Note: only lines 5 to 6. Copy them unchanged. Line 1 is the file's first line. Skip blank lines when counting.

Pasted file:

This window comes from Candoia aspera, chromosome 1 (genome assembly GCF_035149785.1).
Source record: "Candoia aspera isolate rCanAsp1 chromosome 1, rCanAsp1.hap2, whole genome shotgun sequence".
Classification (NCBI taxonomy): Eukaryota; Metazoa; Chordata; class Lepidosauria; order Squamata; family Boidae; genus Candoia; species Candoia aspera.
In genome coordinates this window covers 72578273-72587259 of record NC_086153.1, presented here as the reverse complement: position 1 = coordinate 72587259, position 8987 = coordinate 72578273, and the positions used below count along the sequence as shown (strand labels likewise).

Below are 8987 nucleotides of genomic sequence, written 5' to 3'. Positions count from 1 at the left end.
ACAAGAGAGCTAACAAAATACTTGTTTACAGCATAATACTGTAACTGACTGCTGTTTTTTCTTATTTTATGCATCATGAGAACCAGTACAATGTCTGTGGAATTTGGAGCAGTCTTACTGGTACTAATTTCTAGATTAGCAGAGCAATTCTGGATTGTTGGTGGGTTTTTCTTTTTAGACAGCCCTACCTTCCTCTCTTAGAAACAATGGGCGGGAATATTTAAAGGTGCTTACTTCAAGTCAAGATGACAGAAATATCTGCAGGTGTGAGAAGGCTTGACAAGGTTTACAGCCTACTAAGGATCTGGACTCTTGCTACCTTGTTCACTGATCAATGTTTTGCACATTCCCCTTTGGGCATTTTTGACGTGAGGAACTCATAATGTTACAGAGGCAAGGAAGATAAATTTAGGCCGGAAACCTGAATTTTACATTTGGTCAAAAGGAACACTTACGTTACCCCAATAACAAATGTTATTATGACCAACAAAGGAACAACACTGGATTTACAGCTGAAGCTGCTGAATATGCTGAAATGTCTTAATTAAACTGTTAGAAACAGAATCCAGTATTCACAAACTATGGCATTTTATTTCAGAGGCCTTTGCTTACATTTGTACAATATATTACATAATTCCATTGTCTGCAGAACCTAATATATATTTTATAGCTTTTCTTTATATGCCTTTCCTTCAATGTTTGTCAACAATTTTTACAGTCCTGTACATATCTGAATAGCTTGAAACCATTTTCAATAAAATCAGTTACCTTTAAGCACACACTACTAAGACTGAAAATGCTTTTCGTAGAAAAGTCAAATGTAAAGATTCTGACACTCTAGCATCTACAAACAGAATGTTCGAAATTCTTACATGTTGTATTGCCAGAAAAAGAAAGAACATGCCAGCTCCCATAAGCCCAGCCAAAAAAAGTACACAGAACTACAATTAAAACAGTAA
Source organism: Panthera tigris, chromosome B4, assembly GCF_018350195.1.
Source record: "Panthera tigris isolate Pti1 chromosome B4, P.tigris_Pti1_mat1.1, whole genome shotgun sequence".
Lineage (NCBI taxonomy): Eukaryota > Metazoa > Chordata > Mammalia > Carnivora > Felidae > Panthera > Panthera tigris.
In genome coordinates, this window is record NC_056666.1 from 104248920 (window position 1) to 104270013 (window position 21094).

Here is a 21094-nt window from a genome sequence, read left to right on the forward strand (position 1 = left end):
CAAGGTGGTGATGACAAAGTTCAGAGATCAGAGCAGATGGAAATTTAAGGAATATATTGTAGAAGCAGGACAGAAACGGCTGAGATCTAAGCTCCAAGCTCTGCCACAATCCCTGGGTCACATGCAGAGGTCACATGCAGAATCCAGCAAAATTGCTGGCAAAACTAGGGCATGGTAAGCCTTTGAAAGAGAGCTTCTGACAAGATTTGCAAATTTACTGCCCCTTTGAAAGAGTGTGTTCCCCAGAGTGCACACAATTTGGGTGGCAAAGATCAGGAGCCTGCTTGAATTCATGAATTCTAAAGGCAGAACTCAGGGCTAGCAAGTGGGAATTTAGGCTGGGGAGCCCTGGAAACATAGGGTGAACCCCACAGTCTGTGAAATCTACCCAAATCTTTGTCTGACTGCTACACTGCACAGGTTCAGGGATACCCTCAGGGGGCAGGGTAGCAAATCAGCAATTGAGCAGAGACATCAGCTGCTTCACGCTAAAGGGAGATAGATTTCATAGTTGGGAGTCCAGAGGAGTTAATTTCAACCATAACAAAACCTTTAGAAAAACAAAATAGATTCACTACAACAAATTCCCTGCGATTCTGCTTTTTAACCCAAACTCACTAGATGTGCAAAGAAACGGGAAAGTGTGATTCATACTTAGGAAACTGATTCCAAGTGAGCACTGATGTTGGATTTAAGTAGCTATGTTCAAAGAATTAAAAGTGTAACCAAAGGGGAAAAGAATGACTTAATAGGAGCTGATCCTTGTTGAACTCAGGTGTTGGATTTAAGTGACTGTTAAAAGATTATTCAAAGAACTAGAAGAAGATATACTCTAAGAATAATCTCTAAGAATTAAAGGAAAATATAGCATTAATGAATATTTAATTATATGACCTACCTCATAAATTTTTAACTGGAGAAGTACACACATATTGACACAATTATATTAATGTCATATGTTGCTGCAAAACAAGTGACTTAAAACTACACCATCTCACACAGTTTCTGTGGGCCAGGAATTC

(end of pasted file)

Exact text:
Below are 8987 nucleotides of genomic sequence, written 5' to 3'. Positions count from 1 at the left end.
ACAAGAGAGCTAACAAAATACTTGTTTACAGCATAATACTGTAACTGACTGCTGTTTTTTCTTATTTTATGCATCATGAGAACCAGTACAATGTCTGTGGAATTTGGAGCAGTCTTACTGGTACTAATTTCTAGATTAGCAGAGCAATTCTGGATTGTTGGTGGGTTTTTCTTTTTAGACAGCCCTACCTTCCTCTCTTAGAAACAATGGGCGGGAATATTTAAAGGTGCTTACTTCAAGTCAAGATGACAGAAATATCTGCAGGTGTGAGAAGGCTTGACAAGGTTTACAGCCTACTAAGGATCTGGACTCTTGCTACCTTGTTCACTGATCAATGTTTTGCACATTCCCCTTTGGGCATTTTTGACGTGAGGAACTCATAATGTTACAGAGGCAAGGAAGATAAATTTAGGCCGGAAACCTGAATTTTACATTTGGTCAAAAGGAACACTTACGTTACCCCAATAACAAATGTTATTATGACCAACAAAGGAACAACACTGGATTTACAGCTGAAGCTGCTGAATATGCTGAAATGTCTTAATTAAACTGTTAGAAACAGAATCCAGTATTCACAAACTATGGCATTTTATTTCAGAGGCCTTTGCTTACATTTGTACAATATATTACATAATTCCATTGTCTGCAGAACCTAATATATATTTTATAGCTTTTCTTTATATGCCTTTCCTTCAATGTTTGTCAACAATTTTTACAGTCCTGTACATATCTGAATAGCTTGAAACCATTTTCAATAAAATCAGTTACCTTTAAGCACACACTACTAAGACTGAAAATGCTTTTCGTAGAAAAGTCAAATGTAAAGATTCTGACACTCTAGCATCTACAAACAGAATGTTCGAAATTCTTACATGTTGTATTGCCAGAAAAAGAAAGAACATGCCAGCTCCCATAAGCCCAGCCAAAAAAAGTACACAGAACTACAATTAAAACAGTAA